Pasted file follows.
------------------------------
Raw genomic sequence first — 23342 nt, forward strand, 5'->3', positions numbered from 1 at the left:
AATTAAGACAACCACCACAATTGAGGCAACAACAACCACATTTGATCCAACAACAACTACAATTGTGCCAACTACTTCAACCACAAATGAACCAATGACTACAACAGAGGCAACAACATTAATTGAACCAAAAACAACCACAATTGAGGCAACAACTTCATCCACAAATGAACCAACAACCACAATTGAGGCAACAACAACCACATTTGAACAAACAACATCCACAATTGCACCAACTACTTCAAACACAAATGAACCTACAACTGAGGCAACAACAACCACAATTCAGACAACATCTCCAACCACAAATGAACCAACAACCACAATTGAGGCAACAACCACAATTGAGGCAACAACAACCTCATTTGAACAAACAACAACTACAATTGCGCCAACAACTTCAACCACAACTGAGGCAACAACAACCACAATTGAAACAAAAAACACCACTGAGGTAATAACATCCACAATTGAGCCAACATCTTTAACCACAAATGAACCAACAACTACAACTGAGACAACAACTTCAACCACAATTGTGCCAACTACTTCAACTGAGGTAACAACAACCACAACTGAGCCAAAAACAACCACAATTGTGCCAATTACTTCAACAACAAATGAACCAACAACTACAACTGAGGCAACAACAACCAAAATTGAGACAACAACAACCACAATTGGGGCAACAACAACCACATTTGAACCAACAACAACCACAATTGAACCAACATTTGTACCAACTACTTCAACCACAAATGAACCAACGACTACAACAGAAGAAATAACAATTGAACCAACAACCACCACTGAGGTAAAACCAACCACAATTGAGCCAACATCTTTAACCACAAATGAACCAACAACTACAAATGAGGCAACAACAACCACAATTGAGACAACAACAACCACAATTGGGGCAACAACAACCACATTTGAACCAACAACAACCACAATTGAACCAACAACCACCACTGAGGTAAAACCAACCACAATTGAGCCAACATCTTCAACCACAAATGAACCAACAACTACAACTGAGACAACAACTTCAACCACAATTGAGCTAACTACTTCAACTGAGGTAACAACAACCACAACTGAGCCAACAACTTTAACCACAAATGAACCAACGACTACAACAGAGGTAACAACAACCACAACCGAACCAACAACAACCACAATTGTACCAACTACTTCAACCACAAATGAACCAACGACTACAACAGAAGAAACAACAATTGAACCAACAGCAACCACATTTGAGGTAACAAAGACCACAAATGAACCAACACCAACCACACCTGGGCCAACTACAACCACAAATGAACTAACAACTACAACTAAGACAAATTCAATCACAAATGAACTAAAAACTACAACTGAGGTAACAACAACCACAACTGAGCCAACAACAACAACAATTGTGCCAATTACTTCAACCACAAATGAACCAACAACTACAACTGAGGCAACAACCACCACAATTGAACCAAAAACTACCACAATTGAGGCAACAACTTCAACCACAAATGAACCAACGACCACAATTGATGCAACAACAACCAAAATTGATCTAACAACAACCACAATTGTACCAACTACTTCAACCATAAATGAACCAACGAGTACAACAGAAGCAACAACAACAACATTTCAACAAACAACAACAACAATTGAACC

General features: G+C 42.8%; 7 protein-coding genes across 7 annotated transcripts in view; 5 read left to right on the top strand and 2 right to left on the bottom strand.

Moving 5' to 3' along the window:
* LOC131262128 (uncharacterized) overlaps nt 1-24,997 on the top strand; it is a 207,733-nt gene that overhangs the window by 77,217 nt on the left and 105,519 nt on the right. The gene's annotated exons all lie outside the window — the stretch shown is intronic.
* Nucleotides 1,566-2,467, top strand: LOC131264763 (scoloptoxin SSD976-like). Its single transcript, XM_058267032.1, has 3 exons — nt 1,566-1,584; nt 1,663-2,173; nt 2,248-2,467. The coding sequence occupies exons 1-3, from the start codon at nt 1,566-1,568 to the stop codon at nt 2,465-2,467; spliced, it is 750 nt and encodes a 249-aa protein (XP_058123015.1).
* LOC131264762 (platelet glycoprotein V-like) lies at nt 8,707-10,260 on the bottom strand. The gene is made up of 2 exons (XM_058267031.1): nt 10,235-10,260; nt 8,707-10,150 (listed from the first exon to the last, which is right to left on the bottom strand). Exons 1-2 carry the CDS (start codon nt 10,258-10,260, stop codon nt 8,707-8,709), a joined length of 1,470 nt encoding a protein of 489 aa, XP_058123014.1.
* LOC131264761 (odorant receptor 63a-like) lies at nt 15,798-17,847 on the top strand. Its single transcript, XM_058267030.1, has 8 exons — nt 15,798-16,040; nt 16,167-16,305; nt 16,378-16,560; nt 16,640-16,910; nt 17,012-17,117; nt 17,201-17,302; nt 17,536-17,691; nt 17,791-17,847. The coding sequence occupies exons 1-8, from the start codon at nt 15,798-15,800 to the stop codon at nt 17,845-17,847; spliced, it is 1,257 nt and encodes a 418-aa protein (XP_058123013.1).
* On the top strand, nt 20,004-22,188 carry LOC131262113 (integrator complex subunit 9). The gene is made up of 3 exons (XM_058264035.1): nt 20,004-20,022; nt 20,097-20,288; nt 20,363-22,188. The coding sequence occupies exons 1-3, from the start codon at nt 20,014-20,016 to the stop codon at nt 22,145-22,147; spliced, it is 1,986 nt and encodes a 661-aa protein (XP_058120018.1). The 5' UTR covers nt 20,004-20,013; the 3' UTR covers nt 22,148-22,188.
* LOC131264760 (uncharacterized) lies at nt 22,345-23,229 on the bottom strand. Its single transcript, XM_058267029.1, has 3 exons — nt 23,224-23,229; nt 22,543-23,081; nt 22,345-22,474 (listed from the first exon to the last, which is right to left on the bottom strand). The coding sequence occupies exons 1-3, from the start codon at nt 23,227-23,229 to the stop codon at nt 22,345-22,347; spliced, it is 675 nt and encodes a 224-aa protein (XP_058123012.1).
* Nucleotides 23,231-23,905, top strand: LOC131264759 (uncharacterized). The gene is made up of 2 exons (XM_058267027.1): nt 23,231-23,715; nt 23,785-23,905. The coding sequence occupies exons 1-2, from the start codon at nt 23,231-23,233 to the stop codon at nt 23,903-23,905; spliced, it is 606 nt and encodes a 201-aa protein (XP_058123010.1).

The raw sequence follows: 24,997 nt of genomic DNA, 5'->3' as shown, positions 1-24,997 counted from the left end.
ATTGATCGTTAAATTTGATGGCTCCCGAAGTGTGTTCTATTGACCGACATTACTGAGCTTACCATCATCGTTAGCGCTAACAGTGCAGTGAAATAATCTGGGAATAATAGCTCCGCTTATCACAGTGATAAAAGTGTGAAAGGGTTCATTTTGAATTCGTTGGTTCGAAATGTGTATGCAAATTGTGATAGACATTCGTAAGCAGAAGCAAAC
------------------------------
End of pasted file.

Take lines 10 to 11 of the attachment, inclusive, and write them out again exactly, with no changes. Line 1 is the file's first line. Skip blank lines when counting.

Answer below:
* LOC131264760 (uncharacterized) lies at nt 22,345-23,229 on the bottom strand. Its single transcript, XM_058267029.1, has 3 exons — nt 23,224-23,229; nt 22,543-23,081; nt 22,345-22,474 (listed from the first exon to the last, which is right to left on the bottom strand). The coding sequence occupies exons 1-3, from the start codon at nt 23,227-23,229 to the stop codon at nt 22,345-22,347; spliced, it is 675 nt and encodes a 224-aa protein (XP_058123012.1).
* Nucleotides 23,231-23,905, top strand: LOC131264759 (uncharacterized). The gene is made up of 2 exons (XM_058267027.1): nt 23,231-23,715; nt 23,785-23,905. The coding sequence occupies exons 1-2, from the start codon at nt 23,231-23,233 to the stop codon at nt 23,903-23,905; spliced, it is 606 nt and encodes a 201-aa protein (XP_058123010.1).